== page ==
The former “Real” Downtown, today known as the Historic Core, starts at Hill street and stretches to the South. What was once (before WW II) the center of the city with company headquarters, banks, department stores, theaters, cinemas, apartment buildings, restaurants and bars, started to change in the ’50s. People packed up and moved to the suburbs, because life out there was cheaper, with more room for the kids in the backyard. The financial institutions all moved across Hill Street. Even though that was just a few blocks away, the impact was massive. Company headquarters too, moved to pastures new and cheaper in the outlying areas. The department stores, already on a shaky footing, lost more customers, because those now shopped in the suburbs. Theaters and cinemas, likewise losing their clientèle, changed their programs to entertainment not quite on the same level as during their heydays, they became grind houses . More people left to live in paradise (aka “the ‘burbs”) and the demographics changed – Latinos started to move downtown, taking over the emptying apartment buildings, the theaters and the cinemas, turning Downtown into the hopping center of Latino entertainment. Which prompted the last few Anglos to flee.
The downward spiral moved faster and faster. Buildings started to crumble. Prostitution, drug dealing, street gangs became a huge problem. The Homeless lived on the streets. All this more or less killed all traditional commercial activities, which again drove everybody away who could afford it. The riots of 1992 spread all over the city; one of the centers of unrest was Parker Center, the LAPD headquarters downtown. The Northridge Earthquake of 1994 started another wave of flight from the city. By 1999 the official number of people still living in Downtown was 18,000, most of them Latinos and low-income. But those by then had created their own environment, with small shops and stores, very lively and bustling with people who called the area their home.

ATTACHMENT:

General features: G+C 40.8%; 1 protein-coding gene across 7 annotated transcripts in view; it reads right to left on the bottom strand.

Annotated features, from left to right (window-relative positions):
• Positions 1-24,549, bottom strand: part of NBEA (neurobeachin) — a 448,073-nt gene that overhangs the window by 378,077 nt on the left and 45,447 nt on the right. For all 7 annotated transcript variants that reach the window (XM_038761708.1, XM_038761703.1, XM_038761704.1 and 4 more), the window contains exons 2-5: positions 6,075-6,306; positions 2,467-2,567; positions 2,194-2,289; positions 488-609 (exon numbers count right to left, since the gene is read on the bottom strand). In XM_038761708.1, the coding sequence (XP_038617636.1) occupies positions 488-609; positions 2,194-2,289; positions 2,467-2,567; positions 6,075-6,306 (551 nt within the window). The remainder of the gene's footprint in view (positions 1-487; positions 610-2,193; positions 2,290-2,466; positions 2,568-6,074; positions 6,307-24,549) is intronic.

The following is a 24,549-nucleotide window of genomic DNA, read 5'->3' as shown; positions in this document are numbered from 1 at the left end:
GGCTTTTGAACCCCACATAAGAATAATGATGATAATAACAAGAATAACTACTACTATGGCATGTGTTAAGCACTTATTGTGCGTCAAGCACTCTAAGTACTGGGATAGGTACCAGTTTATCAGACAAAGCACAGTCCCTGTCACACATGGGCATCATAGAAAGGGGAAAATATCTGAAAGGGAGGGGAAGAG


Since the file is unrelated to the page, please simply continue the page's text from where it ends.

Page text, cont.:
At that point City Hall moved. It created the Adaptive Re-Use Ordinance, which was again overhauled in 2003 and which started a complete change in the Historic Core by, basically, giving the area over to market forces, while hoping for the best.
The gamble paid off – in part, for some at least.
One has to explain what the Adaptive Re-Use Ordinance is: it is a carte blanche for developers to convert any existing structures in the Historic Core into living quarters and commercial space. Which is exactly what happened – suddenly more and more and more of the crumbling buildings were and are being restored to their former glory outside, and into fabulous apartments and lofts inside. Part of the Ordinance was that a certain percentage of the newly created living spaces were supposed to be affordable for low-income families.
An example – and one of the best ones – is the Eastern Columbia Building, a former clothing and furniture store built in 1930.
It has been restored impeccably with spectacular apartments inside and a roof garden with pool. The design above the front doors alone is breathtakingly beautiful.
Low-income renters however will hardly ever pass through those doors, says the cynic in me. Rumor has it that the provisions in the Ordinance governing this part can be handled quite “creatively.”
And there you have it – the Historic core is changing again. A new cycle is beginning, with those people formerly too poor to live in better areas being driven out yet again because they can not afford to stay downtown.
Which leaves me with the question – where will they go now?